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internet service to remove noise from old recordings
  [vote for,

A website that allows owners of old and damaged vinyl records to upload high quality audio files. When several recordings of the same piece of music have been uploaded a cleaned up version is made by comparing the recordings and removing the parts that dont match up. If the copyright needs to be protected the new cleaned up version could be emailed only to people who upload the track.
tom1, Dec 08 2008


       Each person would need an archival quality record player. Also, since there is nothing to compare the recordings against besides each other, the server would basically have to make an educated guess as to which samples are the best.   

       For most recordings that are common enough to get a sufficient presence on the server, there already exist remastered versions.   

       Anything that's more rare than that really should be recovered professionally. There's a lot of whizzbang technology that the pros have that can extract the best possible data from a single record even if damaged.   

       I like the theory here though, however I think it would be better applied in something else. Bun anyway.
Spacecoyote, Dec 08 2008

       Remastered recordings sound horrible. I try not to buy them, especially for classical music. This idea OTOH would probably work well.
phundug, Dec 08 2008

       Oh and just to be pedantic (since that's popular around here) you wouldn't want to use MP3 because its lossy and audiophiles don't like it.
Spacecoyote, Dec 08 2008

       In the same way that you can take half-decent astronomical photos (apparently) with a web-cam and "stacking" software, perhaps it may become possible to make a hifi recording of an event (gig, political speech, gnome infestation) with multiple low-res microphones arranged variously, and perform some kind of signal-recovery operation on them too.   

       Could the same thing be done in (perhaps interplanetary) broadcasting to ensure that signal-to-noise ratios remain acceptable?
zen_tom, Dec 08 2008

       [zen_tom], I’d think low-res microphones would not result in high-quality sound, regardless of the number of gnomes.   

       //mp3 recordings//
As [Spacecoyote] mentioned, you need to start with a lossless signal. So when the idea says "mp3", I'm assuming it's just a generic term for "audio file", maybe shorthand for "PCM". Otherwise, processing will result in audio that sounds worse than before, albeit with less "noise".

       Do people who rip high-quality files really need a special web site to "clean up" their audio? If the noise is unacceptable, compression artifacts are, too. Otherwise, this idea is like buying a wide-screen TV for the "flawless picture", and not noticing that the aspect ratio is whacked.
Amos Kito, Dec 08 2008

       Even though it's web based, there doesn't have to be compression artifacts. To save bandwidth the audio could be compressed with a lossless codec such as shorten or FLAC. The compression ratio is actually pretty good, at least compared to uncompressed.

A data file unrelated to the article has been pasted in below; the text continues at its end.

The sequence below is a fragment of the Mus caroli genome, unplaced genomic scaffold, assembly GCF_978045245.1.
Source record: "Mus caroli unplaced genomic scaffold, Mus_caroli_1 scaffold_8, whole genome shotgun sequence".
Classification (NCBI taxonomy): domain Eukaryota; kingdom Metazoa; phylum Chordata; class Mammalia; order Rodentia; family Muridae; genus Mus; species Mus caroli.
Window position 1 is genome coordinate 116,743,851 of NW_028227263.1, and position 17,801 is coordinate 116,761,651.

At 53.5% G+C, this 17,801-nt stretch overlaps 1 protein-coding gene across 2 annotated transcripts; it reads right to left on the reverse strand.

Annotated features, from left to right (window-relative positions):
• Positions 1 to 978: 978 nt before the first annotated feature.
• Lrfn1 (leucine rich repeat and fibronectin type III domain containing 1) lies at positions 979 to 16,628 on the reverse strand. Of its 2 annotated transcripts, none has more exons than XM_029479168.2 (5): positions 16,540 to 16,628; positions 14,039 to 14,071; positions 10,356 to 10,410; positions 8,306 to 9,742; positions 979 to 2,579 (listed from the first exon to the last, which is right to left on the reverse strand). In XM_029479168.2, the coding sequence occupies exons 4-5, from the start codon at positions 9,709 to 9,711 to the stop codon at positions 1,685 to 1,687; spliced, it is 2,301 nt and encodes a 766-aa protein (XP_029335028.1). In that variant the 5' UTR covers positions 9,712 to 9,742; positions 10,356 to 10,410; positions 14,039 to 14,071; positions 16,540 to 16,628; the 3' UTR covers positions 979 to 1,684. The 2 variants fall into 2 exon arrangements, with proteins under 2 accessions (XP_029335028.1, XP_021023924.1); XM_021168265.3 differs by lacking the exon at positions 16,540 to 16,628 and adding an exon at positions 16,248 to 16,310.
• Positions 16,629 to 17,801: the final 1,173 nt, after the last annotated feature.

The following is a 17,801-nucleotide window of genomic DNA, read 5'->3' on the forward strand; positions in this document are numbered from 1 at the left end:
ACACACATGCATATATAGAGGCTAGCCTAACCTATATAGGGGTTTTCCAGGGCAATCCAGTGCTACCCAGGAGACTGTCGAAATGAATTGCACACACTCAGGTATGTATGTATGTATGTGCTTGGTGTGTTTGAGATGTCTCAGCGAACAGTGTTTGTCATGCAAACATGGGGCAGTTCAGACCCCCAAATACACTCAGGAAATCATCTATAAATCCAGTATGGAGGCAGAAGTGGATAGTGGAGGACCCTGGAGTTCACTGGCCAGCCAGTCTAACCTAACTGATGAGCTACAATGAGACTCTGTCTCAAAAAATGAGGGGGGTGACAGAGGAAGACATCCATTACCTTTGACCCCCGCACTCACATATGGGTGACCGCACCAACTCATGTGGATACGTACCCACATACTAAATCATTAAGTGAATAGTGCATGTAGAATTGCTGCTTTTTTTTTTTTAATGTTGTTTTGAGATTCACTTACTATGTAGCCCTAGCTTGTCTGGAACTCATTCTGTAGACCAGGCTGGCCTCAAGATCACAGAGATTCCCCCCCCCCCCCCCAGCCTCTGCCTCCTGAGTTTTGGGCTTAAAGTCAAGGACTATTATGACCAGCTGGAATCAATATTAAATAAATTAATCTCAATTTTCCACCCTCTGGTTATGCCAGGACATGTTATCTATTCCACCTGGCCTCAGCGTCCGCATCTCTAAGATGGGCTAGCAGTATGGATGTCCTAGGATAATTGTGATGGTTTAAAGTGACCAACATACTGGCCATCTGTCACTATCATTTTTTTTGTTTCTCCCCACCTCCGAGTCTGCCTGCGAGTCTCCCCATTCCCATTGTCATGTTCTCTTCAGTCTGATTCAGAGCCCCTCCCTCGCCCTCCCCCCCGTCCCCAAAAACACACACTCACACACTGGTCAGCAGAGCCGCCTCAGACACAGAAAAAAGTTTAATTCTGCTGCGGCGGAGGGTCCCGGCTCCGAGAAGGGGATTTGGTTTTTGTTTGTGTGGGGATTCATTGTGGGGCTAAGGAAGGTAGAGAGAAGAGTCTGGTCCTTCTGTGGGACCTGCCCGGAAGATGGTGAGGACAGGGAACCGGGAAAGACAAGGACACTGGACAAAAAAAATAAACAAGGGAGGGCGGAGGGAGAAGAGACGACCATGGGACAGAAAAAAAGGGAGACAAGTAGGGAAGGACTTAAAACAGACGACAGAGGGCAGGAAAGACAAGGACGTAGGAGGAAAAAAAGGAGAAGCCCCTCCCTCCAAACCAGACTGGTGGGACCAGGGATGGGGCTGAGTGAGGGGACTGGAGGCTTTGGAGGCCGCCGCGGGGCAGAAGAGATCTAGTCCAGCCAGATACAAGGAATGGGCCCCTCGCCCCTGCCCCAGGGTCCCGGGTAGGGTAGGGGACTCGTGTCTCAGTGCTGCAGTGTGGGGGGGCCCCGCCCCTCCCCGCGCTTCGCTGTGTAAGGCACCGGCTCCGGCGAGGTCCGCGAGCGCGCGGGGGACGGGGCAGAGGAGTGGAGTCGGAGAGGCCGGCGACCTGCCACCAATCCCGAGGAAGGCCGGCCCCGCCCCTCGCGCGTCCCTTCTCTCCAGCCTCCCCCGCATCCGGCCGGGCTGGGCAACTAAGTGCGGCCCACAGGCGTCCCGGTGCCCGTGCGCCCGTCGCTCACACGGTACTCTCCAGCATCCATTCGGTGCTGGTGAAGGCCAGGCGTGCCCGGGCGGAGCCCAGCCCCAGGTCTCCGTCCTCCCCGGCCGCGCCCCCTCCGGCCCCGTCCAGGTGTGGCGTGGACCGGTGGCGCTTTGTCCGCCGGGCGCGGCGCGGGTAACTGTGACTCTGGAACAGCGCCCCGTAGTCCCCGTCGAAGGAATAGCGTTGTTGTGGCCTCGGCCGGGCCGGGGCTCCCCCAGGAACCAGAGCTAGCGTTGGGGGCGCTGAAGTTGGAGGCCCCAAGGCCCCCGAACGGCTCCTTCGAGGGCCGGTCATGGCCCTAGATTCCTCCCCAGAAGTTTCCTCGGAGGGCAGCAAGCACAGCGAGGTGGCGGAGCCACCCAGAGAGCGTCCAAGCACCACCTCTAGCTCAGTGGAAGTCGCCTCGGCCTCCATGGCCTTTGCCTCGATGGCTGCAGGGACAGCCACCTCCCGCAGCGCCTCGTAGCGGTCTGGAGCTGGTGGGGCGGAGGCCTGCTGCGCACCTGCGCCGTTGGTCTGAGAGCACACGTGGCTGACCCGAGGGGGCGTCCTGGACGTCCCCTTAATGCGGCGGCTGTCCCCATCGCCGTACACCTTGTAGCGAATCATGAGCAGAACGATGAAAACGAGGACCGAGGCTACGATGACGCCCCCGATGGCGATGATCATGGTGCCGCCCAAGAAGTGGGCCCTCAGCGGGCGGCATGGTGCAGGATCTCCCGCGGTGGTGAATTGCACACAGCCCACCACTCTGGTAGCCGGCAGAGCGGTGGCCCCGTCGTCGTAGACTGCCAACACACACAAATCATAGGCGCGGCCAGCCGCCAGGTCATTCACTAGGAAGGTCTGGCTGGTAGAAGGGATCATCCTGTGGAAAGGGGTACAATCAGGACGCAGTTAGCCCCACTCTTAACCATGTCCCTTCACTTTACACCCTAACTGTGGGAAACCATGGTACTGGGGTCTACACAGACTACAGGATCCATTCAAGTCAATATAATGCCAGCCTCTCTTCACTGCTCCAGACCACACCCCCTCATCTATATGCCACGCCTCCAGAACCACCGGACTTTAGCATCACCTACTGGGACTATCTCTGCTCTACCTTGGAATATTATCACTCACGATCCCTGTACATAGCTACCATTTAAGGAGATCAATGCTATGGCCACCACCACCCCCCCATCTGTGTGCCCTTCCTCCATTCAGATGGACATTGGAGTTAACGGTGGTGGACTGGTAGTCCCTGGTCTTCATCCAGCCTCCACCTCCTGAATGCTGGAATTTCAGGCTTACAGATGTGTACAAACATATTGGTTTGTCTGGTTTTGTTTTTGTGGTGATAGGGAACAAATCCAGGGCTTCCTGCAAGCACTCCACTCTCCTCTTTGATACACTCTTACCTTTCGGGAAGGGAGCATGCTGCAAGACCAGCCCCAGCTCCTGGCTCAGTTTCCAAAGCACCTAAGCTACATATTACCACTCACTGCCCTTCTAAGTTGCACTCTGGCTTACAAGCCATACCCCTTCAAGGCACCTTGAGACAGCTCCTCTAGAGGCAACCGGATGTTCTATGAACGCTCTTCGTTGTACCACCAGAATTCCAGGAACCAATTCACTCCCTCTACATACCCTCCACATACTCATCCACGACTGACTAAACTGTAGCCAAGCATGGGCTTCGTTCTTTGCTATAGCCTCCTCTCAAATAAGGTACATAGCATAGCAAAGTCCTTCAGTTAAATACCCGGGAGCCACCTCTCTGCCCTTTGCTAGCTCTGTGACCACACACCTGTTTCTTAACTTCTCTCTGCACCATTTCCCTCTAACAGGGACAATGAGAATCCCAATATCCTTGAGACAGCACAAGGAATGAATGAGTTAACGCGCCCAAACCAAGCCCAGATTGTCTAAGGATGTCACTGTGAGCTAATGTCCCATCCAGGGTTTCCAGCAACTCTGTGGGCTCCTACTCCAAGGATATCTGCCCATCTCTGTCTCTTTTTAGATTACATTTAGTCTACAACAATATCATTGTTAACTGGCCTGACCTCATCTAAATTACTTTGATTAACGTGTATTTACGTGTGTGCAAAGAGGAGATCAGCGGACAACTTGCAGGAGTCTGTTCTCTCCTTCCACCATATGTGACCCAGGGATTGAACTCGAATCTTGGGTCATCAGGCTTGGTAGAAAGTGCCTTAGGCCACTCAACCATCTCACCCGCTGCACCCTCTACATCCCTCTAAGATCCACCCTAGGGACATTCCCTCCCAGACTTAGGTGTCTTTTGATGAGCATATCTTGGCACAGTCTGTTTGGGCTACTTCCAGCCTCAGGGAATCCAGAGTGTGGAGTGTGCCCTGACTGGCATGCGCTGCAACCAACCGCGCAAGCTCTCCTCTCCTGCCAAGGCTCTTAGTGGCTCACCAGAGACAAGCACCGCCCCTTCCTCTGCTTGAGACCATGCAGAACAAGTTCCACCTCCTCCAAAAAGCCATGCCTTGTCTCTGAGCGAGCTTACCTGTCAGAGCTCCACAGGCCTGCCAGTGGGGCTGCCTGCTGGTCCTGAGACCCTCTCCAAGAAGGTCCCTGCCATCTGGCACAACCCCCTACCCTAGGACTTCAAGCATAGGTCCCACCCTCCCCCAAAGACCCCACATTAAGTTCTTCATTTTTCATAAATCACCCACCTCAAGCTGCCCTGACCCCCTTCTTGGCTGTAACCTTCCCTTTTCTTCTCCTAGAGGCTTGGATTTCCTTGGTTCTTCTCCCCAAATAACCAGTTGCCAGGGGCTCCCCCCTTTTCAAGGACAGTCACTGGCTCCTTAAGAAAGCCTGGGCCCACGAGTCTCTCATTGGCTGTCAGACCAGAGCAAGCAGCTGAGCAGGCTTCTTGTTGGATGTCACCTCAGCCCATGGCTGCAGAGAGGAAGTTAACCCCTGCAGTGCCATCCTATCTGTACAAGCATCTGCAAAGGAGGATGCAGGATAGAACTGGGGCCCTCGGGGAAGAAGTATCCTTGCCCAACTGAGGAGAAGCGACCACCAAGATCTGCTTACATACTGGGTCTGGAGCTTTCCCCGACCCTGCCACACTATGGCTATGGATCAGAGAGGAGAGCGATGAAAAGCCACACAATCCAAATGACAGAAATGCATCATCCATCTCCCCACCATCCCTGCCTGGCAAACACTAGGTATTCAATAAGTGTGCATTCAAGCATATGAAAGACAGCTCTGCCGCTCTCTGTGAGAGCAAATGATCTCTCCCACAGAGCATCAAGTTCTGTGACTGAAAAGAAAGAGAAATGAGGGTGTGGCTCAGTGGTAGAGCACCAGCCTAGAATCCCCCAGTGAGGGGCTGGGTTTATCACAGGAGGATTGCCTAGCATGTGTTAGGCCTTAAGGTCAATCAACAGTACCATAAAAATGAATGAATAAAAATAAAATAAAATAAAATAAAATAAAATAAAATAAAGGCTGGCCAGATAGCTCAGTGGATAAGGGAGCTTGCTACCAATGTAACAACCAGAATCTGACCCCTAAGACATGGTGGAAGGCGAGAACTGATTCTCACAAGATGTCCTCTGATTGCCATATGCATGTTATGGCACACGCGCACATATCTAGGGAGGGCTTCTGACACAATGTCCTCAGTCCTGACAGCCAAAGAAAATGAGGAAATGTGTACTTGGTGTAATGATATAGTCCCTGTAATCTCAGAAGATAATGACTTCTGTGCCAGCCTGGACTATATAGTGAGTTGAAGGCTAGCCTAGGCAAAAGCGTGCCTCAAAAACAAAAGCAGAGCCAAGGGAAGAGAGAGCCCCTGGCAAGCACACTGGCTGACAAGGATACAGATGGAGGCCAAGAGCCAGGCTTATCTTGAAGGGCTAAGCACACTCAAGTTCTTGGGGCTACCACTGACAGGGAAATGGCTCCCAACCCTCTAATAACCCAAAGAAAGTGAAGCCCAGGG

Since running this in a traditional webserver way would cost loads of $$, I suggest a peer-to-peer approach, perhaps using the Bittorrent protocol.
Spacecoyote, Dec 08 2008

       youre right spacecoyote using mp3s would be a bit pointless. I dont really know about audio files for audiophiles or bit torrent so i'll leave the details out. Thinking about what zen_tom said, maybe if multiple microphones were positioned at the same distance from a sound source other sounds in a room would reach each microphone at different times and wouldn't match up. if the original idea would work it could be applied in this case to remove unwanted noises and sound reflections from a live recording.
tom1, Dec 13 2008

       You could sell the removed crackle from valuable recordings to new artists who want that antique sound.
n81641, Dec 13 2008

       There are several systems that will do this better, from some cheap CoolEditPro plugins (actually, surprisingly good), though Powercore Restoration Suite (excellent), right up to the full-blown CEDAR System which is slightly better than anything else and therefore ten times as expensive. The main difference between what you suggest and these systems is that they all require an operator who makes decisions on how to use the tools while listening to the output.   

       This is in essence quite a clever idea, but it needs to involve a pair of ears somewhere. Combining several different music files involves many variables - which tempo is closest to what it "should" be, how much of each track to use, eq, compression, expansion, the list goes on. Computers are just not qualified to make these decisions as they have no concept of what sounds good.
wagster, Dec 13 2008

       Wasn't that how UNIVAC predicted Dwight Eisehower's victory?
wagster, Dec 13 2008

       This is a very good idea and exactly what is needed to recreate original-quality copies of 78's.   

       It would work best on recordings of disks from the same master that should be identical, then once you have enough copies to do a concensus function on all waveforms, you should be able to extract the common waveforms minus the noise and scratches from the various old disks that the recordings came from.   

       Note they have to be recordings of different disks, not multiple recordings of the same physical object.   

       Definite bun. This is HDR photography for audio - restoring the original sound, not trying to approximate it with various filters and guesses as to missing content.   

       (Actually turns out that there is not a direct photography equivalent of this - see the post on "Old print restoration")   

       I'ld like to see this implemented.
gtoal, Jun 22 2012


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